You know, the PLO is a self-announced voice for the Palestinians; no one elected them. And I think that it would be—that if this other takes place, if they acknowledge Israel's right to exist, that it ought to be broadened and there ought to be people-perhaps you could find leadership among some of the mayors of those communities on the West Bank and so forth. But that has to be a part of it.

DECEMBER 17, 1981

Israeli Annexation of the Golan Heights

Q. Mr. President, there are repressions in other areas in the world. In recent days the newspapers have been filled with reports of oppressions by the Israelis in the occupied zones against the people there, even killing children, shooting and killing children, and annexing the Golan Heights.

My question is, very simply, how can the American taxpayer in good conscience continue to support aid to Israel with arms and money under those circumstances?

The President. Well, Helen [Helen Thomas, United Press International], we have no observation—or information, I should say, on any violence or anything that's been happening there.

Q. It's been in the newspapers.

The President. We have registered our disagreement and the fact that we do deplore this unilateral action by Israel, which has increased the difficulty of seeking peace in the Middle East under the terms of the U.N. Resolutions 242 and 338. And we continue to address them with the idea, hopefully, that this action can be ameliorated.

Q. Mr. President, following up Helen Thomas' question concerning the Israeli action on the Golan Heights. Mr. President, did you get any indications whatsoever from the Israelis that they were about to annex the Golan Heights before, indeed, they very quickly took that action and, secondly, Mr. President, I was wondering what effect you felt this unilateral annexation will have on the Camp David peace process and your hopes for peace in that part of the world?

The President. Well, I partially answered that with regard to the difficulties now with 242 and 338. We were caught by surprise. This was done without any notification to us. But apparently, other than a few hours interruption, the peace process is going forward. Egypt and Israel are continuing to work on the subject of autonomy. And we still continue to be optimistic about the Middle East, although we recognize that difficulties can arise.

Syria and the Golan Heights

Q. Mr. President, on the Golan Heights, do you believe that the Golan Heights should be returned to Syria, given Syria's record of bombarding the Israeli farms for so many years?

The President. Well, now you are getting into the area of what is trying to be settled in the talks under 242 and 338 and the peacemaking talks regarding all of the territory that might be held. And therefore, it's not proper for me to comment on this. This is the very matter that's being negotiated.

Q. To follow that up, sir, your own opinion-did you ever object to the Arab legion's occupation of the West Bank or the shelling of the Israeli farms?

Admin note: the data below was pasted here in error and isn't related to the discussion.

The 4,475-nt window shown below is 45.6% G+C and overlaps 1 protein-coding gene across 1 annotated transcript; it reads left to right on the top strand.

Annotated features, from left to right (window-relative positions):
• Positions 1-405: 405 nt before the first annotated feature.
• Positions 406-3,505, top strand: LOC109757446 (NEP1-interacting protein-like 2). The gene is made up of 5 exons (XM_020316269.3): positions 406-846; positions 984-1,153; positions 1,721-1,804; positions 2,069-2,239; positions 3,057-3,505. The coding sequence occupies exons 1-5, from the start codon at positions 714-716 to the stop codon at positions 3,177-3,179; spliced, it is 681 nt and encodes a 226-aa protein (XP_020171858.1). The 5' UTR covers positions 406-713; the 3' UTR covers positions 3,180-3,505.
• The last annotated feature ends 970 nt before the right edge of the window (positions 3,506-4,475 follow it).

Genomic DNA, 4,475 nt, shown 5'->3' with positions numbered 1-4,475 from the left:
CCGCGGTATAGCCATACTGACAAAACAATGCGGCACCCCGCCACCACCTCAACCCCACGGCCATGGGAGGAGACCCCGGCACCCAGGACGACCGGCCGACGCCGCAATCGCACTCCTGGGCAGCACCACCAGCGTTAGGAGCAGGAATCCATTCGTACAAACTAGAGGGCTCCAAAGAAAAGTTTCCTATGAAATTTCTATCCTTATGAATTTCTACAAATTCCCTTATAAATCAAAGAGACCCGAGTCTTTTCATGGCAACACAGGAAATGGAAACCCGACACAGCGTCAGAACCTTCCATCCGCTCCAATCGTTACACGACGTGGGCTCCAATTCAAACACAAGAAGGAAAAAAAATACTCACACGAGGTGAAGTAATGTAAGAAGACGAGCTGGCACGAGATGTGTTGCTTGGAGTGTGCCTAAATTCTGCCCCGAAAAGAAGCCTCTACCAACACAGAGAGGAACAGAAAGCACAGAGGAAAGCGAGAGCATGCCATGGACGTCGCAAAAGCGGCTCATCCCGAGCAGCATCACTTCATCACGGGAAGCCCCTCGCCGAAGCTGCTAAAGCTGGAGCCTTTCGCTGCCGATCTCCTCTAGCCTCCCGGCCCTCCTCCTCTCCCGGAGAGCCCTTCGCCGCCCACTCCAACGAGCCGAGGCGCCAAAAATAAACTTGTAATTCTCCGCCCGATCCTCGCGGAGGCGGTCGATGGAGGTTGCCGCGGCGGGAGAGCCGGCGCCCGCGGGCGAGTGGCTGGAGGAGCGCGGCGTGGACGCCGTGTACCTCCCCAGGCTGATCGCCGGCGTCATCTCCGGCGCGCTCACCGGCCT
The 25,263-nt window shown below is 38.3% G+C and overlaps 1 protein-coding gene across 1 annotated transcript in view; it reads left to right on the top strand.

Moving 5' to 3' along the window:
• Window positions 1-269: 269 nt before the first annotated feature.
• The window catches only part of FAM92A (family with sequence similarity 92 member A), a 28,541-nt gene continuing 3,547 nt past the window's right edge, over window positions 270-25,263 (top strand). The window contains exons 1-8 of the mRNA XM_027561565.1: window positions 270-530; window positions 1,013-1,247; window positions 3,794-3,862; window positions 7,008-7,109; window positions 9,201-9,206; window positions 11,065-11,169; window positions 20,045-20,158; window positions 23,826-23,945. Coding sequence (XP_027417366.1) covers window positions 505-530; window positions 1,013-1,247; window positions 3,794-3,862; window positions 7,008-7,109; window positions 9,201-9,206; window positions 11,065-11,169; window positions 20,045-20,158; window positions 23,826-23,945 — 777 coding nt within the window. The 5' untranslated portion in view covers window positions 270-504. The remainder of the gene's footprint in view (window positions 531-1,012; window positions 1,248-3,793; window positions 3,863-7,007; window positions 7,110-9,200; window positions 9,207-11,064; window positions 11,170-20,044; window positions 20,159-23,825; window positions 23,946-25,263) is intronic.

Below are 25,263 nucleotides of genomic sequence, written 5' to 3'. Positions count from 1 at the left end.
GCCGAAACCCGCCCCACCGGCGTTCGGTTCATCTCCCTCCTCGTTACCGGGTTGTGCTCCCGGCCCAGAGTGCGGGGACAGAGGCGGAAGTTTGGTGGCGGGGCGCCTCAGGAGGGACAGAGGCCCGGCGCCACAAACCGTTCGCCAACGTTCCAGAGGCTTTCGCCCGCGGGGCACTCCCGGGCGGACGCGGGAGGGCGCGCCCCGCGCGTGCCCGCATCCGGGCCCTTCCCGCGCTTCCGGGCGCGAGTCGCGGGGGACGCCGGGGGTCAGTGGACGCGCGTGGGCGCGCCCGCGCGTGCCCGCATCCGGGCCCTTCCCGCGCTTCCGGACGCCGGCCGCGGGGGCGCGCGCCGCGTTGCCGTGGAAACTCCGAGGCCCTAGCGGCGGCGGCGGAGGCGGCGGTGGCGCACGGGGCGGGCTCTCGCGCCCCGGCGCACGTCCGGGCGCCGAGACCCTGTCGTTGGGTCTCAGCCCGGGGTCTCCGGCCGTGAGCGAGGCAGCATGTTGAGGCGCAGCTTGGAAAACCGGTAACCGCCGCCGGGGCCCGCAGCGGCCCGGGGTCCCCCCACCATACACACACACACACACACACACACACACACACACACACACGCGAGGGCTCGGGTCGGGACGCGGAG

The President. Well, you're going back a long way, and it's hard for me to remember what my position was. I know where I was during the Six Days War; I was in the Hollywood Bowl at a mass meeting in support of Israel. And at that time, there were only two political figures or officeholders there that I recall—former Senator George Murphy, then a Senator, and myself as Governor of California.

DECEMBER 23, 1981

The Middle East

Q. Back to the world scene. One of the earlier things you mentioned here, pursuing a peace process in the Middle East, is the latest incident with Israel over the Golan Heights and our reaction to that part of an overall reassessment of our Middle East policy in which we intend to take a stronger line with Israel?

The President. No, it's just friends sometimes have some arguments, and I guess this is one of them. We had no—

Q. Do you object to the language of those arguments of the past few days?

The President. Well, I think maybe more of that will be temperate now. There was a little harsh tone to that. But, no, we're still committed as we've always been to our relationship with Israel, to the assurance, the obligation that I think this country feels that Israel shall exist as a nation and, we hope, in peace with its neighbors.

And maybe part of the, oh, the momentary distractions that have occurred are because we believe that in striving for peace we have to make the Arab states there understand and realize that we want a just and a fair peace, and we're not just intervening as the ally of one country, even though we are allied and have been in this moral obligation to Israel which we'll continue to be. But we want them to know that we want fairness for them, also, and here's where I think we've made great progress.

Formulation of U.S. Policy and Programs

Q. One of the problems, I suppose, that I gather from Prime Minister Begin, is—and several of us have come across this on other occasions—and that is there seems to be differences of opinion between you and your staff on some basic issues—and I'll use Israel as an example. I think that in Prime Minister Begin there's a suspicion that there may be a difference of opinion as to the commitment to Israel between, say, you and your feelings and those of, say, your, many have used the expression, "more pragmatic," let us say, advisers.

The President. No. Let me say I can assure you that is not so, and I can address myself to that appearance in just a second. But remember that some of the things—for example, the Iraqi incident: We were bound by law. The law in delivering American weapons says for defensive purposes only, and they cannot be used in any other way. And without warning here was, apparently, an attack on a neighboring country using the weapons that we had provided. And the law was very specific. There had to be an investigation of this.

Now, Israel's defense was that it had information that led it to believe that this was a defensive move, a preemptive strike in their own defense.

Sources: Public Papers of the President